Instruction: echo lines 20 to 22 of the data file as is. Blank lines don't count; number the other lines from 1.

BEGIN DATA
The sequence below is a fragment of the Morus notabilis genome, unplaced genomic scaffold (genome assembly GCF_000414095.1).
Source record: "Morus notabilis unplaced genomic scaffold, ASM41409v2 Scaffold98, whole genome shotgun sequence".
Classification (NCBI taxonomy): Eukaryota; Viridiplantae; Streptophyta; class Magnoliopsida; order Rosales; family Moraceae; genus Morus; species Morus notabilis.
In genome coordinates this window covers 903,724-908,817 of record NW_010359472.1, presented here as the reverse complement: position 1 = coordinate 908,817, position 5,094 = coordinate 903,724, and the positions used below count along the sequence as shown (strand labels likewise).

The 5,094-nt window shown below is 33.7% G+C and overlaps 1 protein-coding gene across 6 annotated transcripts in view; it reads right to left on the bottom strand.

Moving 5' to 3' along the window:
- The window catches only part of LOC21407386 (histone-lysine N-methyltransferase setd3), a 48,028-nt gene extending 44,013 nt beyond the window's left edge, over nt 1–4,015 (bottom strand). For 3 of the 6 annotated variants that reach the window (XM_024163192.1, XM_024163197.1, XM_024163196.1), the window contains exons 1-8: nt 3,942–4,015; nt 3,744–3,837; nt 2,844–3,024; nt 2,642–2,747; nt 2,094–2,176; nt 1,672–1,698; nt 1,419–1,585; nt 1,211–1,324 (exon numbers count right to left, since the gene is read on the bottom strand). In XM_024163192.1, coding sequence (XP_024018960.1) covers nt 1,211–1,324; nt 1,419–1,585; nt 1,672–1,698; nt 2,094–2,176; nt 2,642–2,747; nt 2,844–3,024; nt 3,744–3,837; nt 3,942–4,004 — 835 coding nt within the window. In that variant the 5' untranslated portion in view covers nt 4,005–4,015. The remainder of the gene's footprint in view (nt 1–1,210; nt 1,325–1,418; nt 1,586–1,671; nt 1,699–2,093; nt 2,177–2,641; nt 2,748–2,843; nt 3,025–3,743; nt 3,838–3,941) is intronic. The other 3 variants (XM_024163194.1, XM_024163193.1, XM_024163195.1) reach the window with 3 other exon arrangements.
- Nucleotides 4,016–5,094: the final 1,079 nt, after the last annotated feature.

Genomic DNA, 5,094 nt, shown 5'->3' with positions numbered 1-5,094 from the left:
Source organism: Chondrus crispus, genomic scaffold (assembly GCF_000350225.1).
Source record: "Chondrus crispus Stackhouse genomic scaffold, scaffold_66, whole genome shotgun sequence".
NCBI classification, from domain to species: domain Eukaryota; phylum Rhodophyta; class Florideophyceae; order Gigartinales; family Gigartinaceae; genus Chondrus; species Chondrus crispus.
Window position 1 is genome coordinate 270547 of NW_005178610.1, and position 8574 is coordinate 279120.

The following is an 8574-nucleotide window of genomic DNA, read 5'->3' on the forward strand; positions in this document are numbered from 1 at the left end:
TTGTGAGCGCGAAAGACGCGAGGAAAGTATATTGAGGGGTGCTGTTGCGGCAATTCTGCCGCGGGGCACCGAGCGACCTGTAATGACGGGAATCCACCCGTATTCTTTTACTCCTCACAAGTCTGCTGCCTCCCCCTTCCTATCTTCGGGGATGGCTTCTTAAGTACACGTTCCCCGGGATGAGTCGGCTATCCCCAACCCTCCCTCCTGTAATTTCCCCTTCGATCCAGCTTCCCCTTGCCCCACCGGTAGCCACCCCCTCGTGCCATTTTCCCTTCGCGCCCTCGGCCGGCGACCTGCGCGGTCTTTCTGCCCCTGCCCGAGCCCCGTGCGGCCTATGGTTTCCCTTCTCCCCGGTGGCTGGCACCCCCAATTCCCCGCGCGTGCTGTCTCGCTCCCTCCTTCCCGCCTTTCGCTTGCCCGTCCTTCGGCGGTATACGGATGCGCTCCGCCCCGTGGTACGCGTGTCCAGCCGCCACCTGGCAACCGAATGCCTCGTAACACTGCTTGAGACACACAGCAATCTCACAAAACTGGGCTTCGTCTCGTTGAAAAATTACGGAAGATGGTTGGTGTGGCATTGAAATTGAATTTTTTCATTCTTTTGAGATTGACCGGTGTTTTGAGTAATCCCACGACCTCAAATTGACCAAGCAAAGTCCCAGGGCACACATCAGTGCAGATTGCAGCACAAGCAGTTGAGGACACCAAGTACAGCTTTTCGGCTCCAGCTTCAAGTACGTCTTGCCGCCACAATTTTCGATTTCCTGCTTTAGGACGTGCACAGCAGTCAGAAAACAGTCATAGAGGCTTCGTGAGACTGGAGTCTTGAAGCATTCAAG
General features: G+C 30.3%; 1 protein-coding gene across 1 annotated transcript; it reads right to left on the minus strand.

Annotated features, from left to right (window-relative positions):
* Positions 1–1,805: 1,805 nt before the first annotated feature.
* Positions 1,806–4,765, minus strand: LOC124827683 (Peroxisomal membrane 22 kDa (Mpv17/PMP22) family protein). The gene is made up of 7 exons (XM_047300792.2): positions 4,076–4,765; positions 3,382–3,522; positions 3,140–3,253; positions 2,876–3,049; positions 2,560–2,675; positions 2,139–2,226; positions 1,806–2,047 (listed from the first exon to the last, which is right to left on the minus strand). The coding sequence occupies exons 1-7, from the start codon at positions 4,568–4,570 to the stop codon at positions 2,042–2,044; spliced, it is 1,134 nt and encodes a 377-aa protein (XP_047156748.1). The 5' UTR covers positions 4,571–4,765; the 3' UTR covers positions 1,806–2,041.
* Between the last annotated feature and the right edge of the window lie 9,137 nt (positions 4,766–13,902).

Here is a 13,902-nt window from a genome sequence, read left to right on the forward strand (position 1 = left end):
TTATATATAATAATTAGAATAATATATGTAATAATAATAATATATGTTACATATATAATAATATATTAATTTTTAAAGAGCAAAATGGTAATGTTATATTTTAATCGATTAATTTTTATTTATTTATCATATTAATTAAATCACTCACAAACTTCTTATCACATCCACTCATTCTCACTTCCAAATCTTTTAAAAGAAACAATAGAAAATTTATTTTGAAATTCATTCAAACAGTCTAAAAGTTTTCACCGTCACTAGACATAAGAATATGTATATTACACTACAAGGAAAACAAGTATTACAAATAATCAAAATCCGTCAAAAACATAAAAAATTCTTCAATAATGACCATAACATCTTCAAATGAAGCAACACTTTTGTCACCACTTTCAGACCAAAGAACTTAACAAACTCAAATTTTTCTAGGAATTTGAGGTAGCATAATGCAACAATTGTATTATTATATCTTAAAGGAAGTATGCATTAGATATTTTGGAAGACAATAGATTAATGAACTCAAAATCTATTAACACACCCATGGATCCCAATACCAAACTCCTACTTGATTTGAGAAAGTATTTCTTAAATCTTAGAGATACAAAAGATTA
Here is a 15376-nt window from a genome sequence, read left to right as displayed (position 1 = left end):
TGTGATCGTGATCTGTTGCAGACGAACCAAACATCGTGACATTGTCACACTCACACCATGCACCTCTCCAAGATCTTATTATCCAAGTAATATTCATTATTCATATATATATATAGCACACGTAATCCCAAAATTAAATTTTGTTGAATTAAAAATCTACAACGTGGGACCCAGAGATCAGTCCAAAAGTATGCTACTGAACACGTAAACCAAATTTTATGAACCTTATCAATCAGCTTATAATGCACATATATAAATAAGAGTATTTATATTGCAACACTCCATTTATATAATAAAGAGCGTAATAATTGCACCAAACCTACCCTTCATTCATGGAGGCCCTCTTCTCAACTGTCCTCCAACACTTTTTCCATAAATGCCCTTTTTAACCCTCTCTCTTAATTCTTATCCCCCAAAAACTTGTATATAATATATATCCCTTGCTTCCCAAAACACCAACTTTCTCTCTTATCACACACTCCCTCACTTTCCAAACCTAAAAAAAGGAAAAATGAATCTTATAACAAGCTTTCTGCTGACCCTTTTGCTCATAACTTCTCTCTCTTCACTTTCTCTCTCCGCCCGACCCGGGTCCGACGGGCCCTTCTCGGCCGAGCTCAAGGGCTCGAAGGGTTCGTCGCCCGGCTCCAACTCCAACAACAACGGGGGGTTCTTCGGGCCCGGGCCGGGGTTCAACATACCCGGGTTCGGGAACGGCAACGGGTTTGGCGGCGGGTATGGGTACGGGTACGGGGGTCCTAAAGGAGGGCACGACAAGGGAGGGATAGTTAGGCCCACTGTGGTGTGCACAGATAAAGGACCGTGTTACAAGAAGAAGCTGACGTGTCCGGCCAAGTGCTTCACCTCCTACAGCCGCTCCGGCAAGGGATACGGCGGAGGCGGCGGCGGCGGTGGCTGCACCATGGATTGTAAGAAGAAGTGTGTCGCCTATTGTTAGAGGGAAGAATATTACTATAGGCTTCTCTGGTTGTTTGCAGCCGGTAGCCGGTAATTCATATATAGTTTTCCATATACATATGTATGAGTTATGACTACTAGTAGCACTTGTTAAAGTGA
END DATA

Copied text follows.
* Between the last annotated feature and the right edge of the window lie 9,137 nt (positions 4,766–13,902).

Here is a 13,902-nt window from a genome sequence, read left to right on the forward strand (position 1 = left end):
TTATATATAATAATTAGAATAATATATGTAATAATAATAATATATGTTACATATATAATAATATATTAATTTTTAAAGAGCAAAATGGTAATGTTATATTTTAATCGATTAATTTTTATTTATTTATCATATTAATTAAATCACTCACAAACTTCTTATCACATCCACTCATTCTCACTTCCAAATCTTTTAAAAGAAACAATAGAAAATTTATTTTGAAATTCATTCAAACAGTCTAAAAGTTTTCACCGTCACTAGACATAAGAATATGTATATTACACTACAAGGAAAACAAGTATTACAAATAATCAAAATCCGTCAAAAACATAAAAAATTCTTCAATAATGACCATAACATCTTCAAATGAAGCAACACTTTTGTCACCACTTTCAGACCAAAGAACTTAACAAACTCAAATTTTTCTAGGAATTTGAGGTAGCATAATGCAACAATTGTATTATTATATCTTAAAGGAAGTATGCATTAGATATTTTGGAAGACAATAGATTAATGAACTCAAAATCTATTAACACACCCATGGATCCCAATACCAAACTCCTACTTGATTTGAGAAAGTATTTCTTAAATCTTAGAGATACAAAAGATTA